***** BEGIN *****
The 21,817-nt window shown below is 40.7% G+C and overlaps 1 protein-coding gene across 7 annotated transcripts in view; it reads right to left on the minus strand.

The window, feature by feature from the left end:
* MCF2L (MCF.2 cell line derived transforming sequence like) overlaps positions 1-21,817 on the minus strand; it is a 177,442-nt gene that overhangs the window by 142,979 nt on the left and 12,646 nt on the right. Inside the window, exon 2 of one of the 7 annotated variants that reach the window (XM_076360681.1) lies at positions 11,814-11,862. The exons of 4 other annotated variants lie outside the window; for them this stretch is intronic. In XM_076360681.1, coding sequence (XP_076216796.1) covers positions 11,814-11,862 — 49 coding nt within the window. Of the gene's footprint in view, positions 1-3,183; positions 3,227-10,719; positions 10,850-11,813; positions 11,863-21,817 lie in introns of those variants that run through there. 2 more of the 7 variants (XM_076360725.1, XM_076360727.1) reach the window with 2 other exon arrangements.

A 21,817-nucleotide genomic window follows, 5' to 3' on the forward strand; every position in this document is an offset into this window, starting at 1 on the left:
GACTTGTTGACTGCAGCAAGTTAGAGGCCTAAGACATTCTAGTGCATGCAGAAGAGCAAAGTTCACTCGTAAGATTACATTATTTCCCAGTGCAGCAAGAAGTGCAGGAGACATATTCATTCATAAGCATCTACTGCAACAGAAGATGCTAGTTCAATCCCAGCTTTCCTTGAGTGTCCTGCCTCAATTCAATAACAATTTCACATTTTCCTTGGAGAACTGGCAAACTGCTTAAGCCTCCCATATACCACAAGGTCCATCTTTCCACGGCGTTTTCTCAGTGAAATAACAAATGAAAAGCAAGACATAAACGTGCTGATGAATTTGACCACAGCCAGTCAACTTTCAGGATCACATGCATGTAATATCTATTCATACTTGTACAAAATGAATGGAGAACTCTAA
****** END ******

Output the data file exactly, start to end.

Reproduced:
The 21,817-nt window shown below is 40.7% G+C and overlaps 1 protein-coding gene across 7 annotated transcripts in view; it reads right to left on the minus strand.

The window, feature by feature from the left end:
* MCF2L (MCF.2 cell line derived transforming sequence like) overlaps positions 1-21,817 on the minus strand; it is a 177,442-nt gene that overhangs the window by 142,979 nt on the left and 12,646 nt on the right. Inside the window, exon 2 of one of the 7 annotated variants that reach the window (XM_076360681.1) lies at positions 11,814-11,862. The exons of 4 other annotated variants lie outside the window; for them this stretch is intronic. In XM_076360681.1, coding sequence (XP_076216796.1) covers positions 11,814-11,862 — 49 coding nt within the window. Of the gene's footprint in view, positions 1-3,183; positions 3,227-10,719; positions 10,850-11,813; positions 11,863-21,817 lie in introns of those variants that run through there. 2 more of the 7 variants (XM_076360725.1, XM_076360727.1) reach the window with 2 other exon arrangements.

A 21,817-nucleotide genomic window follows, 5' to 3' on the forward strand; every position in this document is an offset into this window, starting at 1 on the left:
GACTTGTTGACTGCAGCAAGTTAGAGGCCTAAGACATTCTAGTGCATGCAGAAGAGCAAAGTTCACTCGTAAGATTACATTATTTCCCAGTGCAGCAAGAAGTGCAGGAGACATATTCATTCATAAGCATCTACTGCAACAGAAGATGCTAGTTCAATCCCAGCTTTCCTTGAGTGTCCTGCCTCAATTCAATAACAATTTCACATTTTCCTTGGAGAACTGGCAAACTGCTTAAGCCTCCCATATACCACAAGGTCCATCTTTCCACGGCGTTTTCTCAGTGAAATAACAAATGAAAAGCAAGACATAAACGTGCTGATGAATTTGACCACAGCCAGTCAACTTTCAGGATCACATGCATGTAATATCTATTCATACTTGTACAAAATGAATGGAGAACTCTAA